The ambitious goal of Elon Musk’s Starlink and other satellite internet projects is to provide high-speed, low-latency broadband internet worldwide. But there are still some big questions that need to be answered – including how to build a resilient, secure network in space.
To investigate such questions, Commonwealth Cyber Initiative (CCI) researchers at Virginia Tech have teamed up with the University of Surrey in the UK to build the world’s first hardware-in-the-loop testbed, which will test the changing connectivity of a megasatellite constellation emulated on a scale. The researchers presented the test bed at an intercontinental workshop on July 12-13.
“We wanted to establish a shared community vision and brainstorm what would be possible and most useful in a space network infrastructure,” said CCI researcher Jonathan Black, professor of aerospace engineering.
The interdisciplinary workshop not only brought together researchers and funding agencies from both sides of the Atlantic, but also included members of the satellite and aerospace community, as well as the computer networking and communications communities, including researchers from Wireless@VT in the Bradley Department of Electrical and Computer Engineering and the Center for Space Science and Engineering Research (Space@VT).
Workshop speakers included representatives from NASA Goddard Space Flight Center and the National Science Foundation, as well as Ella Atkins, Fred D. Durham Chair and new department head of the Kevin T. Crofton Department of Aerospace and Ocean Engineering.
“To repair, upgrade, and refuel in space, we must rely on efficiency and disruption,” said Atkins, who called into the workshop via Starlink from her rural home. “By grounding communications and connectivity in long-term space robotics, our researchers are shaping the future of space engineering.”
According to Atkins and Black, the future of space technology requires effective communications – and the next step is connecting satellite networks.
Breaking out of space silos
On the ground, network providers of internet services are connected to each other. For example, a user on the Verizon network can talk to someone on an AT&T network. Communication jumps between networks.
However, in space, communications are isolated. The mega-constellations of satellites that comprise different space networks do not communicate with each other – not between orbits, not between networks and not between individual satellites.
“We want all networks to be able to communicate securely and efficiently,” said Black, who also serves as director of the Aerospace and Ocean Systems Division at the National Security Institute and co-director of the Center for Space Science and Engineering Research. “The workshop and test stand are both directly involved in making this happen – connecting the various space networks in constellations and aligning with 5g/NextG wireless communication capabilities.”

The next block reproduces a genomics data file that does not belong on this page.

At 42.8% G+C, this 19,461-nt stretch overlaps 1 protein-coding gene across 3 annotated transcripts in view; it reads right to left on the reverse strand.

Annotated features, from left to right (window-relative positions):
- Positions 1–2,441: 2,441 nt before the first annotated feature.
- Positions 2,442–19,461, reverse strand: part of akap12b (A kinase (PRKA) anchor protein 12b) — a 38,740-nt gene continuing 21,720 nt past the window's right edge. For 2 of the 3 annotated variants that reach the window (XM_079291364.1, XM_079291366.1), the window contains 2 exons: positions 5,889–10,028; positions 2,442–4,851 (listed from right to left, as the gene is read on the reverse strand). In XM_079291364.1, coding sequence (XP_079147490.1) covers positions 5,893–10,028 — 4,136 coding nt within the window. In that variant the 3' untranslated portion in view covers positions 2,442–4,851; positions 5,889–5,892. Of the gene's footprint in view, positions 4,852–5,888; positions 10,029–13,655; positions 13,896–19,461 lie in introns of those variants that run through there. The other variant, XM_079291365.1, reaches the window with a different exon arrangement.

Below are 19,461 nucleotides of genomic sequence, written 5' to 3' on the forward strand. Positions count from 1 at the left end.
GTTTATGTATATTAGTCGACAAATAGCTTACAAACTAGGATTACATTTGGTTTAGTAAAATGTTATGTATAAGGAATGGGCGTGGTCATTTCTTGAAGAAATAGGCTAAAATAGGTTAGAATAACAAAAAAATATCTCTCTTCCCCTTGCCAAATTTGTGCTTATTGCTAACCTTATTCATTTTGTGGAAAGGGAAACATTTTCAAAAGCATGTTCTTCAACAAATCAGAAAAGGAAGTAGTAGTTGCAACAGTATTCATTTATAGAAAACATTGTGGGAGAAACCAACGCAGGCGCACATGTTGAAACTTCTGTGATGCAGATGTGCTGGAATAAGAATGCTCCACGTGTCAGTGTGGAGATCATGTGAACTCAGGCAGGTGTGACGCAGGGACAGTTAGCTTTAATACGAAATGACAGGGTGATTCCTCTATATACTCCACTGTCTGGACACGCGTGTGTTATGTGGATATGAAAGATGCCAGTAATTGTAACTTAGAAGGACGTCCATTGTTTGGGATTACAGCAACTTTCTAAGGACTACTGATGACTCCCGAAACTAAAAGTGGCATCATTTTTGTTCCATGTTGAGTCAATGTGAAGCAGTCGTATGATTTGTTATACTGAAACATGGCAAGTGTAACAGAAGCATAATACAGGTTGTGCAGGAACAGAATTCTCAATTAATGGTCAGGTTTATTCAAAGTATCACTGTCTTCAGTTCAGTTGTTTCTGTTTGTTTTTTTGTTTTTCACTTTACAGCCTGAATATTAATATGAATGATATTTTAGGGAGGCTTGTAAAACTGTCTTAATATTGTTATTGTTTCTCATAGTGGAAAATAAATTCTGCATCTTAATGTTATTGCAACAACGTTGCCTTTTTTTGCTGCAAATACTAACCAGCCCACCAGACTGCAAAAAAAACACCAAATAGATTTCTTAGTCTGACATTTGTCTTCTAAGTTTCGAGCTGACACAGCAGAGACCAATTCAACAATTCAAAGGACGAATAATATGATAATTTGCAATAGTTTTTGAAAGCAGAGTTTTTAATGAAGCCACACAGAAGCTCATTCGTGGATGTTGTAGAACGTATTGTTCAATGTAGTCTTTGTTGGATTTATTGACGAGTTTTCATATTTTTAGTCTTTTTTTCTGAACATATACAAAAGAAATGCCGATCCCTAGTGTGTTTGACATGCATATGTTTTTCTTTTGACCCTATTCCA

Test interconnectivity, build resilience
With support from the Commonwealth Cyber Initiative, the Virginia Tech team and its partners have been exploring new high-bandwidth space-based networks. The testbed they developed over the past year will simulate mega internet constellations, including satellites, ground stations, connected devices like phones, and the connections between them all.
“We have on the order of thousands of spacecraft being simulated as nodes,” said Samantha Parry Kenyon, research associate at Space@VT and co-principal investigator on the CCI project. “We can physically communicate with hardware nodes and plug them directly into the virtual satellite nodes from the simulation.”
By running the testbed through different scenarios, the team examines what to do when operations are disrupted by something like a space event or a security breach, and how a neighboring satellite network might compensate for a compromised system.
Resilience is about how a system responds to unexpected changes, Black explained. “The network must be able to continue to function even if it is impaired.”
With help from the Virginia Tech Integrated Security Education and Research Center, the team plans to open up the testbed reference architecture and allow other Commonwealth Cyber Initiative institutions, researchers, educators, and students to explore and optimize pathways to constellation between constellations .
With the ability to model Starlink-scale constellations, researchers will be able to design resilient, secure, and interconnected networks—both hardware and software.